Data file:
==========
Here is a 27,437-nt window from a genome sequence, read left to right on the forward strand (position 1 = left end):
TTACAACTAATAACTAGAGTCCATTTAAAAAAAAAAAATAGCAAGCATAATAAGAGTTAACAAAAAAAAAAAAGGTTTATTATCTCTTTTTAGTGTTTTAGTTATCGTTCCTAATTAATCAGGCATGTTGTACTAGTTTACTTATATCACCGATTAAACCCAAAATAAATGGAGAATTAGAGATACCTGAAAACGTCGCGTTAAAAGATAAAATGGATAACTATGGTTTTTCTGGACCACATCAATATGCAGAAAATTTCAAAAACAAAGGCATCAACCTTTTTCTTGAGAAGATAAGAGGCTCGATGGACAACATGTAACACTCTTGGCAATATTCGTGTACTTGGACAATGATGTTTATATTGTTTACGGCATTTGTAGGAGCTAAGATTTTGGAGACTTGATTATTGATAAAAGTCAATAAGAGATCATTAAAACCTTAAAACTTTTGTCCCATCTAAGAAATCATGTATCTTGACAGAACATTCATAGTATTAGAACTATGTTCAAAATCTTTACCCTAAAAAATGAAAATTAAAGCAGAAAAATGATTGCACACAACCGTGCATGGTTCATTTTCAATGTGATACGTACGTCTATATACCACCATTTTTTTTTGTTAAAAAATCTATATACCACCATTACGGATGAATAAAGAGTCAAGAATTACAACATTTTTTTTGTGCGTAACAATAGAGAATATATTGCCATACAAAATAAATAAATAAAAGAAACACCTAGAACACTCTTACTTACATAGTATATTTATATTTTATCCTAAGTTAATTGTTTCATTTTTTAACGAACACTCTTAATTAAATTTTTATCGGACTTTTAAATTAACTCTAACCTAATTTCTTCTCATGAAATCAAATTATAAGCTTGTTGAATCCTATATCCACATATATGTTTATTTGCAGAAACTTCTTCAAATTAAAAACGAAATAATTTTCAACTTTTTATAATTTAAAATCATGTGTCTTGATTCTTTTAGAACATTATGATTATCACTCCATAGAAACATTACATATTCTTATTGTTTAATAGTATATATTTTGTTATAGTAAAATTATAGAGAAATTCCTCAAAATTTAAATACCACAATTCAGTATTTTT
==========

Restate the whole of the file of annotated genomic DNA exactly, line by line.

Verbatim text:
Here is a 27,437-nt window from a genome sequence, read left to right on the forward strand (position 1 = left end):
TTACAACTAATAACTAGAGTCCATTTAAAAAAAAAAAATAGCAAGCATAATAAGAGTTAACAAAAAAAAAAAAGGTTTATTATCTCTTTTTAGTGTTTTAGTTATCGTTCCTAATTAATCAGGCATGTTGTACTAGTTTACTTATATCACCGATTAAACCCAAAATAAATGGAGAATTAGAGATACCTGAAAACGTCGCGTTAAAAGATAAAATGGATAACTATGGTTTTTCTGGACCACATCAATATGCAGAAAATTTCAAAAACAAAGGCATCAACCTTTTTCTTGAGAAGATAAGAGGCTCGATGGACAACATGTAACACTCTTGGCAATATTCGTGTACTTGGACAATGATGTTTATATTGTTTACGGCATTTGTAGGAGCTAAGATTTTGGAGACTTGATTATTGATAAAAGTCAATAAGAGATCATTAAAACCTTAAAACTTTTGTCCCATCTAAGAAATCATGTATCTTGACAGAACATTCATAGTATTAGAACTATGTTCAAAATCTTTACCCTAAAAAATGAAAATTAAAGCAGAAAAATGATTGCACACAACCGTGCATGGTTCATTTTCAATGTGATACGTACGTCTATATACCACCATTTTTTTTTGTTAAAAAATCTATATACCACCATTACGGATGAATAAAGAGTCAAGAATTACAACATTTTTTTTGTGCGTAACAATAGAGAATATATTGCCATACAAAATAAATAAATAAAAGAAACACCTAGAACACTCTTACTTACATAGTATATTTATATTTTATCCTAAGTTAATTGTTTCATTTTTTAACGAACACTCTTAATTAAATTTTTATCGGACTTTTAAATTAACTCTAACCTAATTTCTTCTCATGAAATCAAATTATAAGCTTGTTGAATCCTATATCCACATATATGTTTATTTGCAGAAACTTCTTCAAATTAAAAACGAAATAATTTTCAACTTTTTATAATTTAAAATCATGTGTCTTGATTCTTTTAGAACATTATGATTATCACTCCATAGAAACATTACATATTCTTATTGTTTAATAGTATATATTTTGTTATAGTAAAATTATAGAGAAATTCCTCAAAATTTAAATACCACAATTCAGTATTTTT